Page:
I probably listed to CD’s for over half of my 2000 mile trip and less than half the time I listened to XM radio and as I said before I had to listen to the B-Ball games on AM radio. I did like the fact that I could listen to Bloomberg or Bubblevision (aka CNBC), but this is only during the business days. I also liked the ESPN stations, but then again you can get ESPN radio somewhere on the AM dial.

The bottom line is you still get hit with the commercials, even the music stations you have to put up with babbling promos, so overall I was not impressed enough with XM radio to purchase it in the future. I might be the exception to your thoughts about the future of radio, because I’ll be sticking with the free channels.

bubbles said...

Oh and I don’t listen to babbling idiots like Stern or Imus either.

Its_strange said...

Britney Spears & hubby to star in reality show. ...I guess they follow CNBC and Wallstreeet. .

Thanks for the great blog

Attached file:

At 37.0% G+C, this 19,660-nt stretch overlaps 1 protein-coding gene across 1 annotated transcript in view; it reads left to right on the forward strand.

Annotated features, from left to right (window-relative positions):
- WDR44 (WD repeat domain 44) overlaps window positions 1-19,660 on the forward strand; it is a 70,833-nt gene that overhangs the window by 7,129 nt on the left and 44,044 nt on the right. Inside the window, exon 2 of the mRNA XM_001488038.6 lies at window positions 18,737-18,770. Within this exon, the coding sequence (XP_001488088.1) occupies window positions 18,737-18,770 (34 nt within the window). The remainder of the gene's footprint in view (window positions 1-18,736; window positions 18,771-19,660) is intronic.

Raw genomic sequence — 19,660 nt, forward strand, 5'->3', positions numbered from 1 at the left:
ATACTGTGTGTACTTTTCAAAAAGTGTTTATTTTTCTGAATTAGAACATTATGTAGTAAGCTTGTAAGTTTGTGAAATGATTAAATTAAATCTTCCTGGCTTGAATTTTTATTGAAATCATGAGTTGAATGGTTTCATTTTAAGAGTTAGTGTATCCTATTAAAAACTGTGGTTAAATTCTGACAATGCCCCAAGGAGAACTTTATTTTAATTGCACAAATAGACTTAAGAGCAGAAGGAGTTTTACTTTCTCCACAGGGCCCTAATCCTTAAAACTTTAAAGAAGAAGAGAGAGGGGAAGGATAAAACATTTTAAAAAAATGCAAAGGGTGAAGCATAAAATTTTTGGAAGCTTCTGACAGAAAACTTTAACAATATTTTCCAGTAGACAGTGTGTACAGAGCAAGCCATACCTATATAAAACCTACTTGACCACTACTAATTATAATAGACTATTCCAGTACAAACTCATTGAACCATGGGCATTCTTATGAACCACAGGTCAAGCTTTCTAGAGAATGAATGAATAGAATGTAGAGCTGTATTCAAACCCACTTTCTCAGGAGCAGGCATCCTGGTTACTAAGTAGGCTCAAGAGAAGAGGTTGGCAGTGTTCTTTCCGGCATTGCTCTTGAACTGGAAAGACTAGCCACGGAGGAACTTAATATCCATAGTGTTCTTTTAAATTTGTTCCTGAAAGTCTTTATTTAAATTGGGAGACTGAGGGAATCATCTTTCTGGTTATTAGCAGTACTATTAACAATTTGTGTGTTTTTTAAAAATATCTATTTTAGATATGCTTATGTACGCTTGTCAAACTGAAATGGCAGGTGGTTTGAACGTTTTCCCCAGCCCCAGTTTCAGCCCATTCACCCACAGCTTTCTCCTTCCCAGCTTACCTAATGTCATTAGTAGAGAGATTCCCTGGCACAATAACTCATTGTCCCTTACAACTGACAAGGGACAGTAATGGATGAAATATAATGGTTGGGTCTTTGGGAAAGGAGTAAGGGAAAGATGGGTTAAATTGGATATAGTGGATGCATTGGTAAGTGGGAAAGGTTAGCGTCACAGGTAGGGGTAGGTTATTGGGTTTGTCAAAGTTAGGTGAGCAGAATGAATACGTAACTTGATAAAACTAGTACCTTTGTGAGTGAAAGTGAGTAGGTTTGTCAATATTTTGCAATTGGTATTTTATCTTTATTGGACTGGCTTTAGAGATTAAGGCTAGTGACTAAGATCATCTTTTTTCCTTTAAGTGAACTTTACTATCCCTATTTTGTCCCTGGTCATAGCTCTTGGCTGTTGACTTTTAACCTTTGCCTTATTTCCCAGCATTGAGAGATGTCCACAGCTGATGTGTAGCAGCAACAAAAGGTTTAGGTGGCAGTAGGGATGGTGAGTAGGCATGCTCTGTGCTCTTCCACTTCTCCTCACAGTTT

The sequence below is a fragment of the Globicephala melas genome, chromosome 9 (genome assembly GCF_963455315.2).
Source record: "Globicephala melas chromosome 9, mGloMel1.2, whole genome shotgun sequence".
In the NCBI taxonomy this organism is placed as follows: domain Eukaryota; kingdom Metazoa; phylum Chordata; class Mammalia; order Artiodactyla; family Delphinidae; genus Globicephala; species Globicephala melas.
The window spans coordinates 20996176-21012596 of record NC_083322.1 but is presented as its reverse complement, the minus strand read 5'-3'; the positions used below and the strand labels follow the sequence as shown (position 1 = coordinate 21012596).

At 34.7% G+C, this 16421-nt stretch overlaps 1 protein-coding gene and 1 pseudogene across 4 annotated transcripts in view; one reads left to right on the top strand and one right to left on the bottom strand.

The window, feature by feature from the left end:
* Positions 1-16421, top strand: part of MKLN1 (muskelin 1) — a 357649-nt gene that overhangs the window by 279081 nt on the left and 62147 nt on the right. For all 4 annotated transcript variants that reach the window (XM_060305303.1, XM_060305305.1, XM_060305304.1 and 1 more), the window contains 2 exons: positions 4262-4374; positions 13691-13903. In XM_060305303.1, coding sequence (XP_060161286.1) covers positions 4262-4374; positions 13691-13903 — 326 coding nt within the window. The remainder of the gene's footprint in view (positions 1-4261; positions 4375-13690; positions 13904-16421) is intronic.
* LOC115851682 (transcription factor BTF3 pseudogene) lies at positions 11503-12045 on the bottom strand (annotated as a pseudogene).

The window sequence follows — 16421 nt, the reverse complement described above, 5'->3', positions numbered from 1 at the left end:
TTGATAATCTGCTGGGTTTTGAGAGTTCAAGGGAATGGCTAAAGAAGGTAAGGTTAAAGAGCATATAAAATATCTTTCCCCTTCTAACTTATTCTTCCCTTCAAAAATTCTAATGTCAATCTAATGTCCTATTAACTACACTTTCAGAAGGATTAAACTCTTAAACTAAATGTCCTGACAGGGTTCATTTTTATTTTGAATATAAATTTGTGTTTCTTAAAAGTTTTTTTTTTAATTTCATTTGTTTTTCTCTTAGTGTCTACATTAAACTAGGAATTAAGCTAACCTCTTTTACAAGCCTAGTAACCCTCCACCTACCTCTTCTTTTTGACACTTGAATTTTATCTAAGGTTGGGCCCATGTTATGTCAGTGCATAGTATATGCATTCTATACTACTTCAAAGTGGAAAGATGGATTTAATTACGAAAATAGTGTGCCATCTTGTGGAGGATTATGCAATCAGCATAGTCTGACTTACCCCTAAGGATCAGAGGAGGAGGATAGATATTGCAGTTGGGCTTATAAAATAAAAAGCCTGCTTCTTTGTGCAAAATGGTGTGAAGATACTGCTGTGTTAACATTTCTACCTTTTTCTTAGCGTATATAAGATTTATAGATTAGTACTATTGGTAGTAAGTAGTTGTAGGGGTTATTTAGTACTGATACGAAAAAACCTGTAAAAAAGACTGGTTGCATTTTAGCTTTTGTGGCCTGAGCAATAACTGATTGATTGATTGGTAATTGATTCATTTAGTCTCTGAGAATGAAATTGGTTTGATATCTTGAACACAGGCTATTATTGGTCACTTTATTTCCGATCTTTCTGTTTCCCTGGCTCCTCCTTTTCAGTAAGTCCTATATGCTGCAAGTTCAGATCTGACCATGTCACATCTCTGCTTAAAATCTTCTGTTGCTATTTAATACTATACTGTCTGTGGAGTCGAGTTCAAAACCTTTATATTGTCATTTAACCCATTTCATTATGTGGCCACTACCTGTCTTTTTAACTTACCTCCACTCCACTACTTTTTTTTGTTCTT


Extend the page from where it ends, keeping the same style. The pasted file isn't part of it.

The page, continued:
Cody Willard said...

Great stuff as usual, Jeff. If you haven't, pls heck out my columns on the topic at Realmoney. Broadcast is dead. Long live, broadcast.

Its_strange said...

Cody..interesting piece on Google getting into the video blog business...I wonder if Cramer's new show is a view of the future and CNBC is to dumb to see it ?

BelowTheCrowd said...

That article certainly touched a nerve. I see the whole "local content" issue as mostly being a political hoax, designed by the lobbyists of the local stations who don't want to lose their advertising monopolies (they're already losing to calbe though) which has been forced down our throats by the FCC.

Ultimately, not sure that satellite is worth the values it is commanding in the market today though. Internet radio -- especially if supplemented by wider area wireless connections -- is likely to be a competitor. However, the existing broadcast guys on both radio and TV are likely to be run over by a steamroller of new options. More extensive comments on my blog. http://www.belowthecrowd.com.